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Hiawatha woman gets day in court over RAGBRAI fee

Farmer's Daughter's Market owner charged $600 for activities

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HIAWATHA — Seven months after the cross-Iowa bicycle ride came through town, a Hiawatha business owner finally got her day in court Tuesday over a $600 event fee she said was unfairly charged.

It's not clear if she will get back the money assessed for her event when RAGBRAI stopped July 23 in Hiawatha, but it's the principle of the matter, said Jennifer Goodlove, who owns the Farmer's Daughter's Market.

“My back was up against the wall that I pay this, which I don't think is fair," Goodlove testified in small claims court.

Magistrate Robin L. O'Brien Licht heard more than two hours of testimony before adjourning. A ruling will likely take 30 to 60 days, she said.

Goodlove says she was unfairly made to pay the fee — under threat of being shut down — for an event at her business on July 23. The event, which she called Heehaw Days, featured bands, a shade tent and portable bathrooms and was in line, she said, with similar events she holds there about a dozen times a year.

Goodlove sued Dave Saari, chairman of the Hiawatha RAGBRAI vendor committee, and Hiawatha City Administrator Kim Downs, asserting they demanded the fee or would to shut down the event she'd already scheduled and paid for.

Downs and Saari said the vendor fee was charged for activities exceeding normal business operations in order to profit from RAGBRAI, a popular Iowa bicycle ride that can draw 20,000 people in a day. The money helped pay for security, traffic control buses and other needs of the event.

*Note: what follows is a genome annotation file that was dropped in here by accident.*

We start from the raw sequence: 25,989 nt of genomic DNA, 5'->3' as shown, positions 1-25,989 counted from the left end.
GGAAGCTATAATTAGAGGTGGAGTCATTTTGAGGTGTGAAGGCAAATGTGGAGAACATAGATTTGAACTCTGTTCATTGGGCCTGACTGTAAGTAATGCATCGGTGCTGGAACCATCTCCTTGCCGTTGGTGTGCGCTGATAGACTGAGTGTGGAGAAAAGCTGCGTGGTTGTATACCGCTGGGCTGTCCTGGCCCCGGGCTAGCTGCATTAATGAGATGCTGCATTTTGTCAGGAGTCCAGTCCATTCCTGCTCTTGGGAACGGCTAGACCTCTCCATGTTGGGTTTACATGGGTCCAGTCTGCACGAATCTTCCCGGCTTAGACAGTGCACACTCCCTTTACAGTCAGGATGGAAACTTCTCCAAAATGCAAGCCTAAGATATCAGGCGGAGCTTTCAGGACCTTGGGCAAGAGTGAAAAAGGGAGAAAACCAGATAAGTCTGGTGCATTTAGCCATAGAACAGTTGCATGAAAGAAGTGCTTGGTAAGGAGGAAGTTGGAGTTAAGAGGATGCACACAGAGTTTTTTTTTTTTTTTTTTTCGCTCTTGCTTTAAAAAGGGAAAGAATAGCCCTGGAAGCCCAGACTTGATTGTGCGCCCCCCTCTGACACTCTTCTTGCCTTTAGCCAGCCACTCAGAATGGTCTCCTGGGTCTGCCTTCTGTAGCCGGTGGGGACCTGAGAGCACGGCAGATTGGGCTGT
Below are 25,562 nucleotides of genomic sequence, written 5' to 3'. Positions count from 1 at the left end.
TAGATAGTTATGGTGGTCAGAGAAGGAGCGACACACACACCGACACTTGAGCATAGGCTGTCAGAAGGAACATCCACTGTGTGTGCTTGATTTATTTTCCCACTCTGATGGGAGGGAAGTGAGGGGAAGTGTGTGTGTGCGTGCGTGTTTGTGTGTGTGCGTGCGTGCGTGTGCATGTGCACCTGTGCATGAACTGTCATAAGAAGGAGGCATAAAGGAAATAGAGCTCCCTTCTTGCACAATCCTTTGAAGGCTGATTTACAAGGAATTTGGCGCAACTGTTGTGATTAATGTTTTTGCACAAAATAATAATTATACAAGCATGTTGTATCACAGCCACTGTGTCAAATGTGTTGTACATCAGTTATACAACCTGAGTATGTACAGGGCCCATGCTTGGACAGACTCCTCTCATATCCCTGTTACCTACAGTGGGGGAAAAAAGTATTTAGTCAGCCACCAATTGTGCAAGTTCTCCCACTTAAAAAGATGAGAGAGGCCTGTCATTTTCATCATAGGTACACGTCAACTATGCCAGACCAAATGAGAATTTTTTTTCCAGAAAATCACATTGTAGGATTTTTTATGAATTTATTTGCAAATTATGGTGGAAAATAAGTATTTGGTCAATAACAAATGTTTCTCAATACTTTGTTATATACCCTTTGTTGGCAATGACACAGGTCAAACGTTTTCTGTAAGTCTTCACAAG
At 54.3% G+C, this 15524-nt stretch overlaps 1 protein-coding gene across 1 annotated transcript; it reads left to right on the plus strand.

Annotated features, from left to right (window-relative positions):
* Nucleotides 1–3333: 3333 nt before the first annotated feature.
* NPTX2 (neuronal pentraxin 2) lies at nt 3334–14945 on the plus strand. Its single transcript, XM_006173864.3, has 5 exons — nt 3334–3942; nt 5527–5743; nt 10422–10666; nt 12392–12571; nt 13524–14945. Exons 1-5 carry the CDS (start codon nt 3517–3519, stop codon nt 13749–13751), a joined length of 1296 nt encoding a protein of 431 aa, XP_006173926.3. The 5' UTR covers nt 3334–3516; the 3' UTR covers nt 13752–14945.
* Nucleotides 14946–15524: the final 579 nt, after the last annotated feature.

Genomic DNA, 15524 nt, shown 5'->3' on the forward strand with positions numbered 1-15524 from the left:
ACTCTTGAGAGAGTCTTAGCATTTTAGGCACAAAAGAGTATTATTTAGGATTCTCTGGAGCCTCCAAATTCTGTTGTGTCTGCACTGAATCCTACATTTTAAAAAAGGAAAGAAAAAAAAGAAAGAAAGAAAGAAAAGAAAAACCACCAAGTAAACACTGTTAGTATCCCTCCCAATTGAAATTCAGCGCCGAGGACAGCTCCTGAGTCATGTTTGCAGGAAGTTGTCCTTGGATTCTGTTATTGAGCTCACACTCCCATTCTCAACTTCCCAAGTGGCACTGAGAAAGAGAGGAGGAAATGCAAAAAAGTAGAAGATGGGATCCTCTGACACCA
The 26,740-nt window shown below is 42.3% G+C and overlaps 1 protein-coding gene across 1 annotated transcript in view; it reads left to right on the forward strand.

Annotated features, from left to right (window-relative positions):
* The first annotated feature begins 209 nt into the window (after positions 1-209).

The vendor fees were part of an ordinance passed by the city in the spring before RAGBRAI. Downs testified the RAGBRAI organization, which is part of the Des Moines Register, provided language for the ordinance and required it be passed as a condition of being included on the route. It is similar or identical to ordinances cities around the state adopt when hosting RAGBRAI.

The widespread use of these rules and RAGBRAI's popularity as one of the state's premiere tourism events has put a spotlight on the case, despite the small claims setting.

Downs challenged an argument by Goodlove that city officials and members of the Hiawatha RAGBRAI committee, a specially formed non-profit by Friends of Hiawatha Park to run RAGBRAI festivities, had overlapping roles. The RAGBRAI organization recommends such organizations be formed to organize the event, Downs said.

She said the committee — not the city — oversaw the vendor rules and processed the fees, even though she took Goodlove's check. It was given to the treasurer of the RAGBRAI committee, she said.

Downs also contested the notion she made a threat.

“I did not have the conversation with her about being shut down, Downs testified.

Saari testified he did contact Goodlove about the fees after being notified by Downs of Hee Haw Days. He also acknowledged he told Goodlove the state patrol and the main RAGBRAI organizers would likely come shut down her operations if she didn't pay.

Goodlove said she had no choice but to pay because the money was demanded just a week before the event. But Downs testified the rules and requirements had been publicized earlier. A vendor fee was charged to at least three businesses for activities on their properties, she said.

Goodlove also said her event wasn't publicized in RAGBRAI materials, which she said was the case for other vendors.

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